The Polish government has won more room to subsidise the transition away from coal-fired power to cleaner energy.
The EU is in talks with member states on the reformation of the bloc’s Emissions Trading System (ETS).
Warsaw has been calling for an increase in the amount of emission permits it can distribute for free to coal power plants under article 10c of the reformed ETS directive, which was originally created to help poorer EU countries in their transition away from fossil fuels.
Under a compromise proposal, obtained by EURACTIV, the number of permits that can be used to fund the clean energy transition will be raised from 40% to 60% of the auctioning volumes, meeting a key demand from Warsaw.
Environmentalists warn this will allow Poland to use billions of ETS money to fund the life-extension of coal power plants until 2030, without any environmental safeguards.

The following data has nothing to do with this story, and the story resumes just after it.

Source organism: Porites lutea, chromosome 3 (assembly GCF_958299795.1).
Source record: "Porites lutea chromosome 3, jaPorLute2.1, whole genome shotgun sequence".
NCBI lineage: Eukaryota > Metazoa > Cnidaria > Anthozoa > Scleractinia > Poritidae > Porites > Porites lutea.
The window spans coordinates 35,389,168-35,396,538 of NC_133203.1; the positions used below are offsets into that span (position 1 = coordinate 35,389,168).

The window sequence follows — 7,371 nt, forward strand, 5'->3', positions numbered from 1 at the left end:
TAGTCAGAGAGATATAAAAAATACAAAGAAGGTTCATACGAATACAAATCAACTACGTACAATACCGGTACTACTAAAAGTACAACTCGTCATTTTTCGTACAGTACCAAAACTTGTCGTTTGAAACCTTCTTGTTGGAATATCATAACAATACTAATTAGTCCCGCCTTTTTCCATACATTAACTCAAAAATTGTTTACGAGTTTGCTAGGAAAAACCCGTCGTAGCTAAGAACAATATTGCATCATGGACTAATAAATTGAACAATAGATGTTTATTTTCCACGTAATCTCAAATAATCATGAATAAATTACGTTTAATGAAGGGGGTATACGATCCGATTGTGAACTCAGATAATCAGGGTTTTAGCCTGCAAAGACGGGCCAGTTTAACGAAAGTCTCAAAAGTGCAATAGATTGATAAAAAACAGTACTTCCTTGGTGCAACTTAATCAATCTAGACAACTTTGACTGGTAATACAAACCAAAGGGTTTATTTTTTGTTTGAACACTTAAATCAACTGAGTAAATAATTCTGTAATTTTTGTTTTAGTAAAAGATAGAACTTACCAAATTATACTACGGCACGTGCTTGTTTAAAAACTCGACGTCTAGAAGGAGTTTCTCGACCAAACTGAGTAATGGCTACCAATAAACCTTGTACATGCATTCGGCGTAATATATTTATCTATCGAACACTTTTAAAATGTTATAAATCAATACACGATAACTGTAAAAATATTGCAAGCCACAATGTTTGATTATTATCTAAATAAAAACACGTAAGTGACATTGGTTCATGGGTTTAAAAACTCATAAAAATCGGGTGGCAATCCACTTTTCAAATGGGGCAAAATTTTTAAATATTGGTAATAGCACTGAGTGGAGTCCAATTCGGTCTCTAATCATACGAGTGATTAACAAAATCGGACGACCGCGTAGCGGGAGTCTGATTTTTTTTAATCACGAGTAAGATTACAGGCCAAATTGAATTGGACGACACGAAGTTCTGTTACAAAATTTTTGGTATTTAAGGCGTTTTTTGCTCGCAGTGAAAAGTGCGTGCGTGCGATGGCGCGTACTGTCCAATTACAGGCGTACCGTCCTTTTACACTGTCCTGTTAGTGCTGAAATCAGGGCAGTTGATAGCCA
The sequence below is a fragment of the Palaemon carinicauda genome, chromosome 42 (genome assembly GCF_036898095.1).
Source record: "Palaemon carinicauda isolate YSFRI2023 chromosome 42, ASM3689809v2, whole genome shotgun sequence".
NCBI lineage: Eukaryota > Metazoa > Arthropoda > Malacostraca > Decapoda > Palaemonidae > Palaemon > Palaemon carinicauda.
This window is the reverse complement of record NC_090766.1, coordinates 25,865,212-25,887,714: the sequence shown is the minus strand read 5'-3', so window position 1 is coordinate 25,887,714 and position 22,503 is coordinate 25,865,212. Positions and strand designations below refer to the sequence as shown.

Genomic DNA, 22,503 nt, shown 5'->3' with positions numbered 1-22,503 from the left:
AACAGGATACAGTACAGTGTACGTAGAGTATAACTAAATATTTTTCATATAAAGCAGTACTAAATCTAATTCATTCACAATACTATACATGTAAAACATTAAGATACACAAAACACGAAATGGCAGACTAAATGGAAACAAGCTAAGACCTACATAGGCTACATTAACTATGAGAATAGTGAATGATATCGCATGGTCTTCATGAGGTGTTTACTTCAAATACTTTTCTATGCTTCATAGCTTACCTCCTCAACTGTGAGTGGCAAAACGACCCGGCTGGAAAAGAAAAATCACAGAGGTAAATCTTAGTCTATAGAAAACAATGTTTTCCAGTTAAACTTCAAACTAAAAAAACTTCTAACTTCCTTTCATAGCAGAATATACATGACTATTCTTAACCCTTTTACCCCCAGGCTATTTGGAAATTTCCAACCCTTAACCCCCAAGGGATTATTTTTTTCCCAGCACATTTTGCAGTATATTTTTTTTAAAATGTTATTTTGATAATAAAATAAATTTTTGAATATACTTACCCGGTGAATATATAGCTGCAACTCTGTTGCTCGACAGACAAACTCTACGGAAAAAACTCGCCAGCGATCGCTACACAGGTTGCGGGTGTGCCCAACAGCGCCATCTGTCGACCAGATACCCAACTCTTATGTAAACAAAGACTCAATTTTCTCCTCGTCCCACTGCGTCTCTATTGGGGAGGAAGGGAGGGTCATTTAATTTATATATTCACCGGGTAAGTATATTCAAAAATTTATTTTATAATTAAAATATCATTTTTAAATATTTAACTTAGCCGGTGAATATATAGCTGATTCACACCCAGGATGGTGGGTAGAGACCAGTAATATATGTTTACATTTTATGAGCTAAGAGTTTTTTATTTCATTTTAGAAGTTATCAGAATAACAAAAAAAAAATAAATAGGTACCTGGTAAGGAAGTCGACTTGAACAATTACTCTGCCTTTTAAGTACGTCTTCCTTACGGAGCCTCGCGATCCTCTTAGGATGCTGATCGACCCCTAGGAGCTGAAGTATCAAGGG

There is a big push among the larger member states to prohibit funding for power plants that emit more than 450g of CO2 per kilowatt hour, a move that would exclude coal from the funding mechanism. They were backed in this demand by the European Parliament.
Poland’s ongoing large-scale investment in three new coal-fired power plants may be the country’s last fossil fuel venture, its energy minister said on Wednesday (6 September), indicating a possible energy shift in the EU’s largest eastern member amid revived plans to embrace nuclear power.
Three-way talks between the EU Commission, Council and Parliament are expected to conclude on 12 October. They will be preceded by a meeting of the 28 EU member state ambassadors on 6 October.